Saturday, July 25, 2009

Setting Shifu Free

After a day in Manzhouli, it was time for the main event. We met up with the driver the travel agency had arranged for us, and headed out into the countryside. Within minutes, there we were, surrounded by the beauty of the Hulunbeier grasslands.

The ride out on the highway was gorgeous, and featured a stop along the way to look at the cows, sheep, and horses grazing by the roadside. This break also allowed shifu (our driver) the chance to puff on a cigarette while waiting for us.

When we finally pulled into the place we would call home for the next few days, shifu helped us get checked in and arranged lunch for us. There we sat, the five of us, chatting and eating away. When shifu went out for his smoking breaks, the conversation among the four of us turned to how we should go about giving shifu his freedom.

You see, shifu indicated that after lunch he would spend the afternoon in a town an hour or so away, and then he would meet back up with us. We were quickly getting the impression that there were five beds set up in our yurt for a reason!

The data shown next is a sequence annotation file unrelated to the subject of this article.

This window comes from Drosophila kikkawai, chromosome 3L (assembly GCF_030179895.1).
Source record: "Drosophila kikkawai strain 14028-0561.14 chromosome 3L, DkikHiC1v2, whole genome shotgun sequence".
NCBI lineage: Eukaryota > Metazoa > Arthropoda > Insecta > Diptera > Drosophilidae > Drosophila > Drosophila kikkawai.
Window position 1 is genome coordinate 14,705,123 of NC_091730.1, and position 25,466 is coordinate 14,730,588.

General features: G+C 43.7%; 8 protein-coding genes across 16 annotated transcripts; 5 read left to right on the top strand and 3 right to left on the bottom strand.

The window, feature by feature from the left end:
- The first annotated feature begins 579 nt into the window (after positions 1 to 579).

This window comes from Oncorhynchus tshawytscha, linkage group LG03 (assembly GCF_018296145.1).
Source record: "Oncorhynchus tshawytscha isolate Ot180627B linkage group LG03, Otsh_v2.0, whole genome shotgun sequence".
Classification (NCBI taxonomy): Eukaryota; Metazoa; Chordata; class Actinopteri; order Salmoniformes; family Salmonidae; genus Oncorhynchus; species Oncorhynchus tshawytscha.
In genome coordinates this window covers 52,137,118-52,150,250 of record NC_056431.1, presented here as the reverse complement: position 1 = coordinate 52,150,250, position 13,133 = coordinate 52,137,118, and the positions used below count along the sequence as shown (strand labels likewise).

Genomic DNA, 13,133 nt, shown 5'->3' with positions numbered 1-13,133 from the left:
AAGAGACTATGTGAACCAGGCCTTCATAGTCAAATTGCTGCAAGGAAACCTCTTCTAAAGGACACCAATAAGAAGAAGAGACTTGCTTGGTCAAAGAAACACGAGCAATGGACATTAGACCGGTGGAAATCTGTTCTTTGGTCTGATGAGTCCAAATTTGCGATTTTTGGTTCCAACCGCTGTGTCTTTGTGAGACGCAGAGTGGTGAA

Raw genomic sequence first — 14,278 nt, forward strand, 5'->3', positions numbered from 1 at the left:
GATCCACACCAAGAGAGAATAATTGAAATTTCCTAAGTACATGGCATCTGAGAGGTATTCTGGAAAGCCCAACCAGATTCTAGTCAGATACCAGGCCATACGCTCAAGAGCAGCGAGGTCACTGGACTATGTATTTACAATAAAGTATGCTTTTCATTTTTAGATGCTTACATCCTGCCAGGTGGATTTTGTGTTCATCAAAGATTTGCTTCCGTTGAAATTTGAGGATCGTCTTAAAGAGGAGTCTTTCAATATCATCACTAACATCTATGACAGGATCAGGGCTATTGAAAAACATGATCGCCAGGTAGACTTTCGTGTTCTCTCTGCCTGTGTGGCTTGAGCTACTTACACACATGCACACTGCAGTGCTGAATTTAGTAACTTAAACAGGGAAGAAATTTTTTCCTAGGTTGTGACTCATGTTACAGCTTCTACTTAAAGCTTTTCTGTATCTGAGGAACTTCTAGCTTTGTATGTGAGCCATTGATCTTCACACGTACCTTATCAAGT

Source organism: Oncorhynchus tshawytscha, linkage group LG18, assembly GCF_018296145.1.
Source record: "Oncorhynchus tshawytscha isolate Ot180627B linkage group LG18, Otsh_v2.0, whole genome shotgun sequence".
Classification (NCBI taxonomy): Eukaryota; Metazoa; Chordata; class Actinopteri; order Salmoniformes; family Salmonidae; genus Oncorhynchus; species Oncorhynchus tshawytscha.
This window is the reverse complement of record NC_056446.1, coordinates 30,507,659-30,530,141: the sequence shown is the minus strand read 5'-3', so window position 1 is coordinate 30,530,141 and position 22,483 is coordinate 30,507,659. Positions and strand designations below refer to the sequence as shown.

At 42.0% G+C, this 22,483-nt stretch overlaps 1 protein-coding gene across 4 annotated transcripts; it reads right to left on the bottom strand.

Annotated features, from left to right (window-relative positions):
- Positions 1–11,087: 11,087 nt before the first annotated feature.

Upon shifu's return, he and I had a conversation, in Chinese, that went something like this...

Me: So the four of us will be sleeping for the next two nights out here in the grasslands.

Shifu: What about me?

Me: You can go home now.

Shifu: Really?

Me: The four of us will spend the next couple of days having fun out here.

Shifu: How will you get back to Manzhouli?

Me: You can come pick us up in two days and bring us back.

Shifu: OK.

Before this arrangement was finalized, shifu had to make some requisite phone call, presumably to the travel agency to clear this apparent breach in protocol. After a few minutes of conversation, shifu came back over to us, handed us several hundred kuai in meal money, and said goodbye.

This was an arrangement that I think made everybody happy. Shifu did not have to spend the next three days living with a waiguoren family, but could instead return to his own home. As for us, we had finally achieved what we set out to do...To be out there in the middle of the grasslands on our own terms, free to go for hikes, watch the sunrise, and enjoy some quality family time together without the distractions of the modern world.



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